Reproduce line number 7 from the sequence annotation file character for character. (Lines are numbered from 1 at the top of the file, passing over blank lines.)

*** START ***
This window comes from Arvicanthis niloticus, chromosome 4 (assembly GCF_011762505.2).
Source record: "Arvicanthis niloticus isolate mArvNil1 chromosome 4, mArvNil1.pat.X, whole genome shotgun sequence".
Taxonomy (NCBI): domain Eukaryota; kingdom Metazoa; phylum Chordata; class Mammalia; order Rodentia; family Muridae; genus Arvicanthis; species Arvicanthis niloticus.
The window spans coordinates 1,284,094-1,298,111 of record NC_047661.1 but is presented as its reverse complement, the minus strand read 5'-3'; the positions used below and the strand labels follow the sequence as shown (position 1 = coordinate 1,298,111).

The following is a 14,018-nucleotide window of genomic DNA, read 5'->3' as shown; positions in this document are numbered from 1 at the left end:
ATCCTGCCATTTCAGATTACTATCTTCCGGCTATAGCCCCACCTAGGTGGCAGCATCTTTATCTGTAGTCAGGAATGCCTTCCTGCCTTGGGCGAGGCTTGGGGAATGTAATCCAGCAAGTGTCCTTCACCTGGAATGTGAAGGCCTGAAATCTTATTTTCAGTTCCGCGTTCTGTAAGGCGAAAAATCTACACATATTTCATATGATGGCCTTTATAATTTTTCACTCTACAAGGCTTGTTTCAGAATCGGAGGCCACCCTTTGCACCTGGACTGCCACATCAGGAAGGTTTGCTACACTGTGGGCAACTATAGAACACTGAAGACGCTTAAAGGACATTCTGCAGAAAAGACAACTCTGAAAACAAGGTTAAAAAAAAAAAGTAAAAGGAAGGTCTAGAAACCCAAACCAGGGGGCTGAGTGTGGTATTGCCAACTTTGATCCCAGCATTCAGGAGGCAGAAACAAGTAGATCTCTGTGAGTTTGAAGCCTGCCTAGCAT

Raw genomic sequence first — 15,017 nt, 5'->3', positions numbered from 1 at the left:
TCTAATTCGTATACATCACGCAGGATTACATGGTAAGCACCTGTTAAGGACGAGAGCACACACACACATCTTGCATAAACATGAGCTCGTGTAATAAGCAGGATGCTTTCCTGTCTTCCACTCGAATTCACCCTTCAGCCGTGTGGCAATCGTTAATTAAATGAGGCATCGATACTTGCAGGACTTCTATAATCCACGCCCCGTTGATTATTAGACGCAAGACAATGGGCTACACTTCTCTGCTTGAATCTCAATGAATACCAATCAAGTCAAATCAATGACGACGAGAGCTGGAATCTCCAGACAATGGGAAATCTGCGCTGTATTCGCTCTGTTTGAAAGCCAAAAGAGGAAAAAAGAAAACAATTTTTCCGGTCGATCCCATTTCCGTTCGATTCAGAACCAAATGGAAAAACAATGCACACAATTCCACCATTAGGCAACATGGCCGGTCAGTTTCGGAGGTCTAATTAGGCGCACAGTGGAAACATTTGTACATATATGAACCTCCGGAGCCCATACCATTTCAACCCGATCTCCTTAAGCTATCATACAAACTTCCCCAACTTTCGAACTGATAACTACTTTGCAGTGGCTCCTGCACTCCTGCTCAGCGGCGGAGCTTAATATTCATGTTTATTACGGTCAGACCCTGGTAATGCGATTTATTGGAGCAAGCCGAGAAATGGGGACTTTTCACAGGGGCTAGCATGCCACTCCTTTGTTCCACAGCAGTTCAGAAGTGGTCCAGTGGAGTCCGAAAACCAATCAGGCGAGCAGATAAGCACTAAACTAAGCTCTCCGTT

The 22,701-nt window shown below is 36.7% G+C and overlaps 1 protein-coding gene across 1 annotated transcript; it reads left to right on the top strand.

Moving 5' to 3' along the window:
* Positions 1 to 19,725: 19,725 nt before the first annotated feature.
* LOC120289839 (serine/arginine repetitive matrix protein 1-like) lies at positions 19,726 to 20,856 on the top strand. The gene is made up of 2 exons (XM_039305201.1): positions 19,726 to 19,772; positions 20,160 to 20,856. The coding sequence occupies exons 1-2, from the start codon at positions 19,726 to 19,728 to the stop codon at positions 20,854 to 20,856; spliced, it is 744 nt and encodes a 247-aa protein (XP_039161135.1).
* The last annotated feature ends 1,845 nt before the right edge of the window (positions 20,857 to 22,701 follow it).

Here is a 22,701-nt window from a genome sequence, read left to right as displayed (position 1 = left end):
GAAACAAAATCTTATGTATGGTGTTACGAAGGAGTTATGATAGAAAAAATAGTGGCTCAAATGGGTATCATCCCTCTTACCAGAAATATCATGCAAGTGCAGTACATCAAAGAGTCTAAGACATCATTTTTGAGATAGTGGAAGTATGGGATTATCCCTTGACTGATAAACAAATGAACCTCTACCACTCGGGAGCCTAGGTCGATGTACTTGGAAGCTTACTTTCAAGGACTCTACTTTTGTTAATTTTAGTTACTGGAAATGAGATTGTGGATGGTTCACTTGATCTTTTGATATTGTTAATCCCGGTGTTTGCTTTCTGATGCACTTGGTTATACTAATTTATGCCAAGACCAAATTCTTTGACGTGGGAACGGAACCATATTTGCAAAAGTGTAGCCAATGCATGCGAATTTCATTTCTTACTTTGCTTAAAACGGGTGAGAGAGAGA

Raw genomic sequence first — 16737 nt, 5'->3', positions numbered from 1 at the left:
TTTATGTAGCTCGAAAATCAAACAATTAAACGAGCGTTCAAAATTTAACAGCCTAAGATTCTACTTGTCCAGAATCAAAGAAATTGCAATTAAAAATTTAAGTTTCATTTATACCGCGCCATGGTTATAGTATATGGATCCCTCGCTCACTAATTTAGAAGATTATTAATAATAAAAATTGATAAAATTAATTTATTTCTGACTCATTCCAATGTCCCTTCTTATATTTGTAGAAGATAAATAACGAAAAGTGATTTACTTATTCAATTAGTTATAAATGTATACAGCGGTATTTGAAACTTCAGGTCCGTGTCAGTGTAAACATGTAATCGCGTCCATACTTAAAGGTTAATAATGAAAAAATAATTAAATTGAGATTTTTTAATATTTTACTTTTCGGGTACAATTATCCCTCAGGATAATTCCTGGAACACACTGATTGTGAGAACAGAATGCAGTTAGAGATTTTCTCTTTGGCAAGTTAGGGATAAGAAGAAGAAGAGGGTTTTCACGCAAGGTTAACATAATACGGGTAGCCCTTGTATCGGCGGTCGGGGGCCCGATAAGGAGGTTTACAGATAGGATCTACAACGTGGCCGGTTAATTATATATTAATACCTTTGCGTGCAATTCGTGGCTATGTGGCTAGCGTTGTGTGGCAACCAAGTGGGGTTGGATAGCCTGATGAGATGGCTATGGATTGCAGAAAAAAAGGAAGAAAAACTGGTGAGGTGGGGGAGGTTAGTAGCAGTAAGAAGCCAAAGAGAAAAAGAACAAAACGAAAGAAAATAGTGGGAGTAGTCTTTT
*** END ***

Raw genomic sequence first — 15,017 nt, 5'->3', positions numbered from 1 at the left: